An Idiot’s Attempt to Make Sense of ‘Laudato Si’: Take One

One of the great things about doing a regular literature podcast is that you have to read the damn books, which I do with varying success (T.S. Elliot defeated me utterly…). This was a great opportunity to read the latest source of controversy, Laudato Si’: Pope Francis’ much anticipated and dreaded encyclical on care of the natural world.

Listen to the podcast here

You can access the entire text of the document for free from the Vatican Website. I should attach a caution to this document before you go toddle off to go and read it.

Warning: This document has the potential to radically alter the way you see the world. Do not read unless you are prepared to ‘take the medicine’ without the sugar or complaining.

Now that you are suitably warned, I am going to tackle this ‘Idiot’s Attempt’ a little counter intuitively by telling you what the document IS NOT about.

Laudato Si’ is NOT about Climate Change

Wait what? Isn’t this an environmental thingy? Yes, yes it is, but it is not about climate change. This is what drove me nuts about all the hyperbole on both the ‘left’ and the ‘right’ (Urgh I hate those terms… if anyone has better ones, please tell me!). They zeroed in on a couple of words that he only mentions about 10 times in a document that is about 200 paragraphs long. For anyone who is not familiar with the drama that ensured immediately after the release of the encyclical it went something like this:

Lefties to righties: SEE! Even Pope Francis think’s Climate Change is real! Stop being such loooosers and get building solar plants and wind farms…

Righties to lefties: Oh yeah? Well… He’s the Pope and shouldn’t be sticking his nose in science stuff and it’s just an encyclical and not a binding infallible statement so we don’t have to do what the Pope says anyway! 

I was literally like…

sheldon-throwing-papers-gif

The high horses have been mounted and they have bolted to God-knows where. The saddest part of all this hoopla was that they BOTH missed the point. Yes the Pope talks about climate change and he is firmly of the opinion that there is a significant Anthropogenic contribution to it.

This is what the high-horse riders missed: the Anthropogenic factor is not about the physical reality of our presence in the natural world. It is fundamentally spiritual. The Anthropogenic factor is about the way we use the natural world as an object to dominated, exploited and used for our own selfish ends.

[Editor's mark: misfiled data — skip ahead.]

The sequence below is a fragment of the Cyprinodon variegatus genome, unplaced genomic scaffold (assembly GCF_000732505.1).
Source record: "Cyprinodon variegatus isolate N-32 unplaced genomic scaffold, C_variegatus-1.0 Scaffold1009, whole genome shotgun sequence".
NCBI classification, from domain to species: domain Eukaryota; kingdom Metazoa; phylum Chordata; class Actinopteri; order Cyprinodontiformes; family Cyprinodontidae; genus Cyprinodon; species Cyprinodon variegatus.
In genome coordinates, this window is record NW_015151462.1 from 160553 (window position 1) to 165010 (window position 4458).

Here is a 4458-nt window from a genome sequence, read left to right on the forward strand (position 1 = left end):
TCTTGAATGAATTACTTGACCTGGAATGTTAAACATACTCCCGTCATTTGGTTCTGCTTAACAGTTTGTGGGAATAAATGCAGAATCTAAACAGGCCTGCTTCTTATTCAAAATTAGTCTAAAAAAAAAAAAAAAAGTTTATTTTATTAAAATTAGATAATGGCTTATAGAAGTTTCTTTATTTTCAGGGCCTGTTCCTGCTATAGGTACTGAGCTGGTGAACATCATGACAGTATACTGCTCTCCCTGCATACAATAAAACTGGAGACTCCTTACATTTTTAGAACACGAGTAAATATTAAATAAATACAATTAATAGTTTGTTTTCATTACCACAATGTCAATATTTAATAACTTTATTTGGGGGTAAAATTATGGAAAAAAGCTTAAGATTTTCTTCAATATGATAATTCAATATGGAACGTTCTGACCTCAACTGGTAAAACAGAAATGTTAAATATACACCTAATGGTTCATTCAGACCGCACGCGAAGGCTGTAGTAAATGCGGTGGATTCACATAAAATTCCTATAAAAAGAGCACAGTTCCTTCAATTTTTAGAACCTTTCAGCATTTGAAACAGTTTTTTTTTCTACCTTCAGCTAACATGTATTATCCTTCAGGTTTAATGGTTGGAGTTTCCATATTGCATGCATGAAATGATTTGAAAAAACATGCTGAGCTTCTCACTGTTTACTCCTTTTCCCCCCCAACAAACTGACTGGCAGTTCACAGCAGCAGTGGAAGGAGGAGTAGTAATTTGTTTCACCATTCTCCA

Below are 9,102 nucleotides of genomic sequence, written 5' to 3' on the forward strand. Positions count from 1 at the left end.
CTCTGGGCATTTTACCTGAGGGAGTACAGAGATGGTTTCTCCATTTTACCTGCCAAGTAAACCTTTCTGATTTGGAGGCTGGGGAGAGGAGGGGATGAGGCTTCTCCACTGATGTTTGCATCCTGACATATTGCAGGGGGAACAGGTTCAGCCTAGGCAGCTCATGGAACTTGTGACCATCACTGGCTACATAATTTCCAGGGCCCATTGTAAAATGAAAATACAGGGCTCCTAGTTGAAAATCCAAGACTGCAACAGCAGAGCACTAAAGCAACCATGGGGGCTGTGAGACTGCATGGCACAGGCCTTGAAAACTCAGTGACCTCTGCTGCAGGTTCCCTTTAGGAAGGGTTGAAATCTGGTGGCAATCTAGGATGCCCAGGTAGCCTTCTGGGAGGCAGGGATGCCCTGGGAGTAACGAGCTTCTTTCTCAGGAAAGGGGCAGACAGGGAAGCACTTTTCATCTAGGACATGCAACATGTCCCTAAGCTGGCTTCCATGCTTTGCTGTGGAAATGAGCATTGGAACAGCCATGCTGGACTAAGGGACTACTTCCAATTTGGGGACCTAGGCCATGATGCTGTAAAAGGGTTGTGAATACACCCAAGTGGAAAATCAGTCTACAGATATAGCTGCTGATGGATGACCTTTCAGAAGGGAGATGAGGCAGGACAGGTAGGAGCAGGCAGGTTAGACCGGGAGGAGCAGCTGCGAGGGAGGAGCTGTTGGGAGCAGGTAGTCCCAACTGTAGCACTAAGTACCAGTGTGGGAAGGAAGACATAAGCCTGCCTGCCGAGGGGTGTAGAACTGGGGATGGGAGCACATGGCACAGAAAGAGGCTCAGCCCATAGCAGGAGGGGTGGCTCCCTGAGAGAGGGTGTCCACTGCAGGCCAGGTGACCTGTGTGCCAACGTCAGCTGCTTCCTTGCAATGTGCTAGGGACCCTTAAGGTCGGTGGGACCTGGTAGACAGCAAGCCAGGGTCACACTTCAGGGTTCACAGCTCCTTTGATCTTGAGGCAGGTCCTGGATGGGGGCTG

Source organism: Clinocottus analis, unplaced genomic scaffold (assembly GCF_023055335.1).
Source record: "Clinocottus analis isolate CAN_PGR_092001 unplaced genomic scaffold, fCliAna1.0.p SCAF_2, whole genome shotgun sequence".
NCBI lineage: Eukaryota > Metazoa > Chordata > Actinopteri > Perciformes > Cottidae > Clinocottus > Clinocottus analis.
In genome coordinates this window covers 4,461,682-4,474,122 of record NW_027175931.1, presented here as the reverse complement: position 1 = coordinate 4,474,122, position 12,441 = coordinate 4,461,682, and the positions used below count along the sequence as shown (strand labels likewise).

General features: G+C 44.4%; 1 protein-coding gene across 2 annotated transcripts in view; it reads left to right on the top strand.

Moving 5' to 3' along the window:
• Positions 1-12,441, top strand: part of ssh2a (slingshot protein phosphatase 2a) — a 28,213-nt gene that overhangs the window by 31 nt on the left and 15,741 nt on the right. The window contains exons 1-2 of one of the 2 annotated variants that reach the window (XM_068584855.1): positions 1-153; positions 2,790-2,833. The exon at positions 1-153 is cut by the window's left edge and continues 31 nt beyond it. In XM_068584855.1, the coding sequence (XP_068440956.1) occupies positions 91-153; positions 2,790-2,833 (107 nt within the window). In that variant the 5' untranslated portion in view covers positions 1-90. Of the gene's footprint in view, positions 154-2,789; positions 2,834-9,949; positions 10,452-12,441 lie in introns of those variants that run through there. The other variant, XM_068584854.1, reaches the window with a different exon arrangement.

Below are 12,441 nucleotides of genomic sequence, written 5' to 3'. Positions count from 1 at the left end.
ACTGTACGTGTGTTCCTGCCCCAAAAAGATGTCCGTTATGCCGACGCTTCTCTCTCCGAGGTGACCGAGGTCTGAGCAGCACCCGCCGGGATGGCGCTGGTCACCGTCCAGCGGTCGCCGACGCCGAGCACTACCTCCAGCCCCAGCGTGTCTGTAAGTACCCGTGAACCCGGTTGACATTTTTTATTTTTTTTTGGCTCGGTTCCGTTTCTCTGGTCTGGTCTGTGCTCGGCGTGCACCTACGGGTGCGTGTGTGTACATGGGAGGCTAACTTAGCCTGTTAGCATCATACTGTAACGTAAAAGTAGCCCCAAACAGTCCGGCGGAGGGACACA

Therefore, the fact that the Pope says the words ‘climate change’ it is nothing more than a temporal marker of the environmental disaster du jour. If it’s not global warming, it will be global cooling or a sentient garbage dump or whatever else we could cook up.

Laudato Si’ is a fitting follow up to St John Paul II’s Theology of the Body

Now this may be a little controversial, but hear me out. Human beings are good, but disordered. Sounds a little harsh, but what I (and most Catholic Theologians) mean is that there is a discord in human nature that prevents us from acting in accordance with our goodness. St Paul in his letter to the Romans sums it up rather nicely:

“For I have the desire to do what is good, but I cannot carry it out. For I do not do the good I want to do, but the evil I do not want to do—this I keep on doing.”

Romans 7:18-19 

The root of this disorder is Original Sin. Original sin profoundly ruptured our physical selves from our spiritual selves and it has consequences for our relationship with God, with each other and with the natural world. Pope John Paul II was given the task of re-ordering our relationship with ourselves as embodied sexual (i.e. male and female) beings and our relationship with each other. The simplest, most practical application of John Paul’s Theology can be distilled as this: The opposite of love is not hate, it’s use. When we love someone, we will their good as another human being. When we use someone, we submit them to our will as a means to an end.

Pope Francis continues this task by asking us to look around and see how we have failed to love the natural world around us. The natural world is a gift that God has given us it is alive. Not in a creepy, pantheistic-Avatar way, but in the sense that it is in motion. It grows, changes, follows cycles and is all delicately and profoundly interconnected.

Modernity has made us experts in using the riches of the earth for our own ends. When one looks at a Mountain, one generally has two possible thoughts:

  1. “Wow! What a magnificent mountain! How good it is to provide water from snow melt, support forests and all that lives in it!
  2. Hey this mountain has rocks that indicate the presence of gold seams. Let’s make me a millionaire!

Pope Francis is calling us to love the natural world. That is, to will it’s good. No it is not willing the good of the natural world to throw out half of the food we buy, nor is it necessarily digging up fertile farmland to mine unobtainium, nor is feeding thousands of cattle corn in crowded yards to meet the demand of fast food restaurants and nor is it building gizmos that will fail after two years.

Pope Francis is challenging our modern view of the natural world as a resource to exploit, dominate and manipulate. He particularly challenges the West because we are the worst culprits when it comes to this mentality. This mentality of use not only damages the environmental ecology, but our human ecology (borrowing a term from Pope Benedict XVI).

So Imma gonna leave it here. I’ve said enough and I’ll be unpacking the human ecology bit in a couple of weeks time. Provided Uni isn’t too crazy. Agree, or disagree, let me know! Just play nice okay?

Art Credit: Luigi Chialiva (1842-1914) (Koller Auktionen, 16.09.2013, lot 3250) [Public domain], via Wikimedia Commons

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